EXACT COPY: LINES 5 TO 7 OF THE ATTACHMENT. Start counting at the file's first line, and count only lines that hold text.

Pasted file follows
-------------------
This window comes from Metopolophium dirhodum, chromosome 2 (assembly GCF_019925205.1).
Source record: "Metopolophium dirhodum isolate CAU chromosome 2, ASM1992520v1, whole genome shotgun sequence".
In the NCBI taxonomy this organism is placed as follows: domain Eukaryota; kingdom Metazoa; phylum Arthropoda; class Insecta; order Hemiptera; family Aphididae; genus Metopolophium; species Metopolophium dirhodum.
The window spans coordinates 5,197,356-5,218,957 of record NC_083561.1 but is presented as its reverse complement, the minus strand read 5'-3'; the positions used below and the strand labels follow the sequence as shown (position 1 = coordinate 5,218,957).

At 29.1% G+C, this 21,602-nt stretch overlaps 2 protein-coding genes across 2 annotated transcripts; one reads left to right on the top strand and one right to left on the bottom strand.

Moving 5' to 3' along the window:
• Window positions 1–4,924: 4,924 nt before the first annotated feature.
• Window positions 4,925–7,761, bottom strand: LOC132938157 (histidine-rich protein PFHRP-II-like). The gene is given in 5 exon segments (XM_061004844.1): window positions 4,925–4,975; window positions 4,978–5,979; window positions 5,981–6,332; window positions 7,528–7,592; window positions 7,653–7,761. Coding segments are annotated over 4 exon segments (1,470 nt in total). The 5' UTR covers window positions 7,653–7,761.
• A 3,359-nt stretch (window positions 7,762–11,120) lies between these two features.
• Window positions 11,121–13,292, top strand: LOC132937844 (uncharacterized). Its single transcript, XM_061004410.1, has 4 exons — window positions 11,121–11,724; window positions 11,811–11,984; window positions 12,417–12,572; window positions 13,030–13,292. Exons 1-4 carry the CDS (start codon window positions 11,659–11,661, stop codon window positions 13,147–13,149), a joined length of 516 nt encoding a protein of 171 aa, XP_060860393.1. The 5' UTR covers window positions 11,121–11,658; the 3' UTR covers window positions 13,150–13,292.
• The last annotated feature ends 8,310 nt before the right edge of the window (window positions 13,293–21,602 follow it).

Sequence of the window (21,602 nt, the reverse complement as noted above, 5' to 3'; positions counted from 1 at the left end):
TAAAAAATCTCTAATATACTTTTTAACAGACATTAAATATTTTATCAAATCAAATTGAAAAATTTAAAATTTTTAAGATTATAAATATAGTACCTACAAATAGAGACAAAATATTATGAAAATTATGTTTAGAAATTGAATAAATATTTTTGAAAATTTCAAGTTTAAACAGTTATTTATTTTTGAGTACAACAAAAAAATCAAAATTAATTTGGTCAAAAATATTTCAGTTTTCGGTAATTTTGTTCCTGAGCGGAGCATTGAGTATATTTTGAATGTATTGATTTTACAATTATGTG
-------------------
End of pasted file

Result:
At 29.1% G+C, this 21,602-nt stretch overlaps 2 protein-coding genes across 2 annotated transcripts; one reads left to right on the top strand and one right to left on the bottom strand.

Moving 5' to 3' along the window:
• Window positions 1–4,924: 4,924 nt before the first annotated feature.